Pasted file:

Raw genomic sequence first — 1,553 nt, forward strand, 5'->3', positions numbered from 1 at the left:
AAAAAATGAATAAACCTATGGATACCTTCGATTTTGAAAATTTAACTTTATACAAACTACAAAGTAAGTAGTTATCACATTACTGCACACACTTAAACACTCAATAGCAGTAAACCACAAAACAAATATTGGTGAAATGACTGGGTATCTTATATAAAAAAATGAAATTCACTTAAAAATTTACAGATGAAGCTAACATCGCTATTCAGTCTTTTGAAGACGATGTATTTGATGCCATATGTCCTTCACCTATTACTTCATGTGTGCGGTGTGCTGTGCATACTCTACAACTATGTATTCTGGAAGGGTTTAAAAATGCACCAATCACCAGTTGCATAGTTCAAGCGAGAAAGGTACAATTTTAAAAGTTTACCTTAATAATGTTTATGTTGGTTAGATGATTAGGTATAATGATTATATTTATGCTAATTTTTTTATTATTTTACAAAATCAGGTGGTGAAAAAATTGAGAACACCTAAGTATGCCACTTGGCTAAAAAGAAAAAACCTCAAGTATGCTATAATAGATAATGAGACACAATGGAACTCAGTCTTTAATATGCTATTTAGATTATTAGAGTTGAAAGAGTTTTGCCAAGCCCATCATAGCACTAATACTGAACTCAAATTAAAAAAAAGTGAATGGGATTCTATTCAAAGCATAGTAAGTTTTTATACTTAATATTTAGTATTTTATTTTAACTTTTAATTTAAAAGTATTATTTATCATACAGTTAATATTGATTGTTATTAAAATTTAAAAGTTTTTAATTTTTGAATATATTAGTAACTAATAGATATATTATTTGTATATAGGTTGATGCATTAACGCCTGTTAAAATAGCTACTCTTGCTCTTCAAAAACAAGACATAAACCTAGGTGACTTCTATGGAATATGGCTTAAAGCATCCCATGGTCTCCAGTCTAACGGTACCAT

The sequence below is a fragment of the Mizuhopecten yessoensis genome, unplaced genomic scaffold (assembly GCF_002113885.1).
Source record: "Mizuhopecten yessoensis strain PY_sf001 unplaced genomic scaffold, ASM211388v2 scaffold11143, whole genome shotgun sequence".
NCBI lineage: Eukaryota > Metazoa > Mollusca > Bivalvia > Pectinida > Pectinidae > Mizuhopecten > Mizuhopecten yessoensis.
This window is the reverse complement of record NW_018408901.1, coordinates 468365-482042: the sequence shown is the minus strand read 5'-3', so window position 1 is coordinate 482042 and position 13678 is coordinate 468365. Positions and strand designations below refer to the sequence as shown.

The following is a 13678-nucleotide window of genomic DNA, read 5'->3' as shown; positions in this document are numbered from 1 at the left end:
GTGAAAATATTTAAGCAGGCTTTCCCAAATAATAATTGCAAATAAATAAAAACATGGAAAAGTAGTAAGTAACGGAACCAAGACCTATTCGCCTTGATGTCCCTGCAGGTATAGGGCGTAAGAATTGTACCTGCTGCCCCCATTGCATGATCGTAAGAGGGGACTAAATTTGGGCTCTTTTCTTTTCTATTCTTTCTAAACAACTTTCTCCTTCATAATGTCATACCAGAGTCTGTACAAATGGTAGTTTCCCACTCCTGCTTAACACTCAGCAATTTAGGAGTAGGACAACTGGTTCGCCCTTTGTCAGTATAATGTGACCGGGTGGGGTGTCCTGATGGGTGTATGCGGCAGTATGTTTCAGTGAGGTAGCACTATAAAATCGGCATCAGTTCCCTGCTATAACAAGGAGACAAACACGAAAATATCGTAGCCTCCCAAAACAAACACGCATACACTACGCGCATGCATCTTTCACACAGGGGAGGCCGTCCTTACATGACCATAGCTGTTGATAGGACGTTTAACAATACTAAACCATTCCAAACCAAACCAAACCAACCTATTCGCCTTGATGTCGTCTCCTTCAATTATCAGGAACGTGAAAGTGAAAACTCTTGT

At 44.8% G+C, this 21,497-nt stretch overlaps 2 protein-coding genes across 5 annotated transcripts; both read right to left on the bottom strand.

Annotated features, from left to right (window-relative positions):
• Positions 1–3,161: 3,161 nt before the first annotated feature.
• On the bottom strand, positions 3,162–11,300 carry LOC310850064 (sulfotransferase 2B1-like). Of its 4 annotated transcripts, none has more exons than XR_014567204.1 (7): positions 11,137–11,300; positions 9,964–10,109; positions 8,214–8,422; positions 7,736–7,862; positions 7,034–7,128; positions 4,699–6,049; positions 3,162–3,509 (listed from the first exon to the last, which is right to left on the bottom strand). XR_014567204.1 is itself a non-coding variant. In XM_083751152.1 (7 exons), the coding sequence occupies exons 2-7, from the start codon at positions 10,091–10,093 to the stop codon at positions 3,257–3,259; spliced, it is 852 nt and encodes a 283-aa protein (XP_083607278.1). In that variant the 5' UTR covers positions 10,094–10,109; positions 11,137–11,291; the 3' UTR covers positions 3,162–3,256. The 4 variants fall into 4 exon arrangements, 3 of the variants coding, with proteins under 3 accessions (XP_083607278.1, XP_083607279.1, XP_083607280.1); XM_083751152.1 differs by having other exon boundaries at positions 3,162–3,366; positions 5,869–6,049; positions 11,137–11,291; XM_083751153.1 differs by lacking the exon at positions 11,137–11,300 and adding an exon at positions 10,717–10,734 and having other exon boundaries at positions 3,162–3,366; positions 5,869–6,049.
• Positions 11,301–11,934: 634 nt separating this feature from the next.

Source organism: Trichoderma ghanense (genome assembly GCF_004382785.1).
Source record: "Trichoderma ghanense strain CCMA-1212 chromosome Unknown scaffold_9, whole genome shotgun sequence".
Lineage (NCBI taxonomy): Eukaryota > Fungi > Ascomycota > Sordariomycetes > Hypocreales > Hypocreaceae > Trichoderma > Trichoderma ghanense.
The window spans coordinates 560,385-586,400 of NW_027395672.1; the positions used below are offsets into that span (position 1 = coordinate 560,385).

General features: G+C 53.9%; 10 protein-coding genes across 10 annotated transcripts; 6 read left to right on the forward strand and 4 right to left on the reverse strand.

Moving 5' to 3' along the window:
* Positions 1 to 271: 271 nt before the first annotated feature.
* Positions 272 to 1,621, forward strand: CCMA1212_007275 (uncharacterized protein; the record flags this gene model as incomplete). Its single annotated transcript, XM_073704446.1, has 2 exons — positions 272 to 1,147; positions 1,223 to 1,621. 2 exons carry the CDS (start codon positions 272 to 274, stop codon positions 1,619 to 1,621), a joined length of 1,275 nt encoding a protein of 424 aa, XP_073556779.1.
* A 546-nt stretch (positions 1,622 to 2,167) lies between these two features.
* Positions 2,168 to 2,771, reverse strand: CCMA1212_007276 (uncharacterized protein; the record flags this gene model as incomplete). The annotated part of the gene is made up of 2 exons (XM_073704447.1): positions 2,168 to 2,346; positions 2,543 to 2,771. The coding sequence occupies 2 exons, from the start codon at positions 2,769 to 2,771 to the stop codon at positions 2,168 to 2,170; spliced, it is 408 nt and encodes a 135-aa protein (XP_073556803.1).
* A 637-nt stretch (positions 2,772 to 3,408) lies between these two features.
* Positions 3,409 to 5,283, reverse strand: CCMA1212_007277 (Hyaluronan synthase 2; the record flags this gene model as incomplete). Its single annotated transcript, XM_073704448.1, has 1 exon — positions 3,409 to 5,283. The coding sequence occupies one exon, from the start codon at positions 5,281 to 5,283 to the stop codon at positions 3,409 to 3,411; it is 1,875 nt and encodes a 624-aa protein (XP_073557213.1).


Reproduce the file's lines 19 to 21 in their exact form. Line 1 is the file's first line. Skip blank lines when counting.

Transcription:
Moving 5' to 3' along the window:
* Positions 1 to 271: 271 nt before the first annotated feature.
* Positions 272 to 1,621, forward strand: CCMA1212_007275 (uncharacterized protein; the record flags this gene model as incomplete). Its single annotated transcript, XM_073704446.1, has 2 exons — positions 272 to 1,147; positions 1,223 to 1,621. 2 exons carry the CDS (start codon positions 272 to 274, stop codon positions 1,619 to 1,621), a joined length of 1,275 nt encoding a protein of 424 aa, XP_073556779.1.